Then we find ALL THE CLOTHES.
My final time was 23:12 for 6k, 6:12 pace. That’s 8 seconds per mile faster on a hilly XC course than I ran for a similarly-hilly road 5k on Thanksgiving. Haha. AHR 176, splits 5:54, 6:21, 6:13, .74 in 4:42 (6:22 pace). (these are not as uneven as they seem with the hills). I was 178th. Whoa. (Paprika was 44th!)
It’s rare that I can be so happy about such a not-high finishing place, or so happy about something that was so damn hard. I loved running with my team. I loved having my coach there. I am proud I ran hard and never gave up. I had a great time. Running in buns and spikes felt fast and fancy.
We did not cool down. We put on all our clothes and then some more clothes and then watched the men’s race with coach.
Sunday: The worst 3.4 miles of my life which I thought would get me to 40 miles for the week but somehow got me extra. Morgan went 2.15! (And she did 2 with Mr. Chic on Saturday!) 8:18 pace, 135 AHR. So cold. So sore.
Totals: 40.6 miles run, 138 min Pilates/Strength/Jasyoga. 9 miles for Morgan!
Looking back on my college running career, I can pinpoint many tangible advantages of playing sports at the collegiate level. It helped pay for my education. I traveled to new places and ran myself into the best shape of my life.
However as I look back on my experience, it was the intangible advantages that collegiate athletics gave me that really enhanced my life. I developed a hard work ethic, built mental toughness, but, most importantly, formed lifelong relationships with mentors and friends.
While some locker rooms, weight rooms and track complexes are nicer and flashier than others, at the Division I level, most universities have roughly the same facilities. The main difference between any two programs in the NCAA that can make or break your college athletic experience is in the relationships with your coaches and teammates. It’s these relationships that will help you reach your full potential.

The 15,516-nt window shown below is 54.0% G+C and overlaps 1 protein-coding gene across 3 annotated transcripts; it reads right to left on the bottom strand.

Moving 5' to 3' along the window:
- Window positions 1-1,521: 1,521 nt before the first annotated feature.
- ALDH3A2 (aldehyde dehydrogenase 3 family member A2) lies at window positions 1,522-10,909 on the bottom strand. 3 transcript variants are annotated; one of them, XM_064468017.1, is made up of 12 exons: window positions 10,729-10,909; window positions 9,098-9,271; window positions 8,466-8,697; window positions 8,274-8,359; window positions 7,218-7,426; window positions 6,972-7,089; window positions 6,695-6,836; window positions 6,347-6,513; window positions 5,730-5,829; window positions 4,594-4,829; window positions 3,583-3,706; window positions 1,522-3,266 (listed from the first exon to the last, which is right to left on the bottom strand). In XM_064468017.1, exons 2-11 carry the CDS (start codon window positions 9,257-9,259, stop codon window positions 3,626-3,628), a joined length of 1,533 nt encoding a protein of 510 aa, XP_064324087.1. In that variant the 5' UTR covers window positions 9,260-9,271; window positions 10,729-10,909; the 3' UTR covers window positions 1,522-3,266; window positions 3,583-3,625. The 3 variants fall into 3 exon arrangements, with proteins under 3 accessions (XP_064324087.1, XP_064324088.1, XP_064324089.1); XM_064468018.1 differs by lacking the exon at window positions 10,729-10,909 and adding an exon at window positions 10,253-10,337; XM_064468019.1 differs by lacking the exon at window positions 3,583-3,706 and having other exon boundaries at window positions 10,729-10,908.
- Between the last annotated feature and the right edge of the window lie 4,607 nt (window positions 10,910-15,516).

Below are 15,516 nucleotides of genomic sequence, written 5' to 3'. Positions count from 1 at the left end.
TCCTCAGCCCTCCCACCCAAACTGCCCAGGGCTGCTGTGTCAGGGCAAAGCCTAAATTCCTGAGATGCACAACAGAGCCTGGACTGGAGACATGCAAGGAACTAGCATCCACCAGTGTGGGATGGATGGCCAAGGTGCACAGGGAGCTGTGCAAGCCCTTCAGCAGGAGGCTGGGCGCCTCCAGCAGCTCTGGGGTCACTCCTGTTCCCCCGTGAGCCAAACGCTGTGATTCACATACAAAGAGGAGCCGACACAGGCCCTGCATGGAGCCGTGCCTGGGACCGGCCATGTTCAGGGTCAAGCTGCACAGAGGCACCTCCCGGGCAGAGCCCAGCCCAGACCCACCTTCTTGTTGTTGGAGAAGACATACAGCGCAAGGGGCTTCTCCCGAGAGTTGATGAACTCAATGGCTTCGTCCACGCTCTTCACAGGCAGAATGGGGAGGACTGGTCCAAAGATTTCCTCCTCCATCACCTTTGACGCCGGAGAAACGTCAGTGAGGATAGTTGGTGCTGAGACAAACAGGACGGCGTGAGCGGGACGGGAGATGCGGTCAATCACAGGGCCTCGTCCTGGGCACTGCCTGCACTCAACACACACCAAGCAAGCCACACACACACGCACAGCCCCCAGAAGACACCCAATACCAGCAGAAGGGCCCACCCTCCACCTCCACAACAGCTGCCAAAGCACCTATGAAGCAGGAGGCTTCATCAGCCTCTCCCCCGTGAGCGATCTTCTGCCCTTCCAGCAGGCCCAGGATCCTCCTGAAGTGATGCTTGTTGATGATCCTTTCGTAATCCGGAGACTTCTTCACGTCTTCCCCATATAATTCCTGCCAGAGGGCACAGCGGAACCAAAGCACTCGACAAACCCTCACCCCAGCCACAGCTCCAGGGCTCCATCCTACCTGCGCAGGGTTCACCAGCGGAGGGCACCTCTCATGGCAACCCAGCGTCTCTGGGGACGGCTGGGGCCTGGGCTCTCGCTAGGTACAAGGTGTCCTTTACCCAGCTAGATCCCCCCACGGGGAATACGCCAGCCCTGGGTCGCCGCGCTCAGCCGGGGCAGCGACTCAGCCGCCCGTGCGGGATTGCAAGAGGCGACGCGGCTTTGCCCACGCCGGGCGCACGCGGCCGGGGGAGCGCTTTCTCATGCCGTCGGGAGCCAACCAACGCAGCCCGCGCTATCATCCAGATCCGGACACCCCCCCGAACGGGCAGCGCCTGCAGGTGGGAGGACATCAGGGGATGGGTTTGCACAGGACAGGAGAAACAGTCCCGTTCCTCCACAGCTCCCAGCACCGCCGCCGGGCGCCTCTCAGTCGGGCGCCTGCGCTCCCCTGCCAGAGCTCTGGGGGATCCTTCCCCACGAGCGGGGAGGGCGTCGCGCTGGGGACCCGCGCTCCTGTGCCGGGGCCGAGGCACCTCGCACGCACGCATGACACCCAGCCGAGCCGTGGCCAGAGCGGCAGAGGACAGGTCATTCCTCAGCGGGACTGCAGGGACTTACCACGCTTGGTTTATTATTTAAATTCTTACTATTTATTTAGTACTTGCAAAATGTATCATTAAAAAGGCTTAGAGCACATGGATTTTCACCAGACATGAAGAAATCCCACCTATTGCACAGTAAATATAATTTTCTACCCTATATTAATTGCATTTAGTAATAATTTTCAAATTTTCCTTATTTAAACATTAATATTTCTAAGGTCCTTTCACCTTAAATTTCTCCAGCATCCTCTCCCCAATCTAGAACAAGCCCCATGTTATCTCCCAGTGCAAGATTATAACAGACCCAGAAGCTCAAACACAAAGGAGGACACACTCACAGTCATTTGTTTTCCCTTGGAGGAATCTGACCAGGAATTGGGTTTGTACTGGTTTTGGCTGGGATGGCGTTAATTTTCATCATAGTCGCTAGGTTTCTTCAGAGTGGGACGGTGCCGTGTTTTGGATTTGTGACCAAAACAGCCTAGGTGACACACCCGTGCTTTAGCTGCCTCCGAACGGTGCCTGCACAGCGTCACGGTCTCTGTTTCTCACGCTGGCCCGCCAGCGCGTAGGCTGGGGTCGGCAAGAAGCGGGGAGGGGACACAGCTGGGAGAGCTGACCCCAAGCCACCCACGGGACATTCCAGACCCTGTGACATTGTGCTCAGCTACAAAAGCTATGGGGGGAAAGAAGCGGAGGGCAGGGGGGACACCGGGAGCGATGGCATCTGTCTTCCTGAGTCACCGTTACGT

High schoolers, do you know what you need to know about running in college? What can you do during your high school years to make you more desirable for your college’s team? Any chance you might score a scholarship?
As a former DI runner and now a DI college cross country and track coach, I have watched hundreds of young women go through the NCAA recruiting process, which can be both scary and overwhelming. I have outlined a few tips to help make you a more marketable potential student-athlete (PSA) at the collegiate level! Read more >>
It always comes down to Sydnie.
For four seasons, she has led North Rangers Girls Cross Country, this small team of underdogs who could always count on her to make them proud. When other teams dismissed them, Sydnie was there passing their fastest runners. When her teammates focused on keeping up and competing with each other, Sydnie was there claiming North’s place among schools with larger, faster teams. When her teammates looked to her for when to warm up, what to wear, what drill to do next, Sydnie was there, relying on herself to know and lead them. And when the season turned into the post-season, Sydnie was there, the lone Ranger, taking North to Regionals and, she desperately hoped, the State Championship.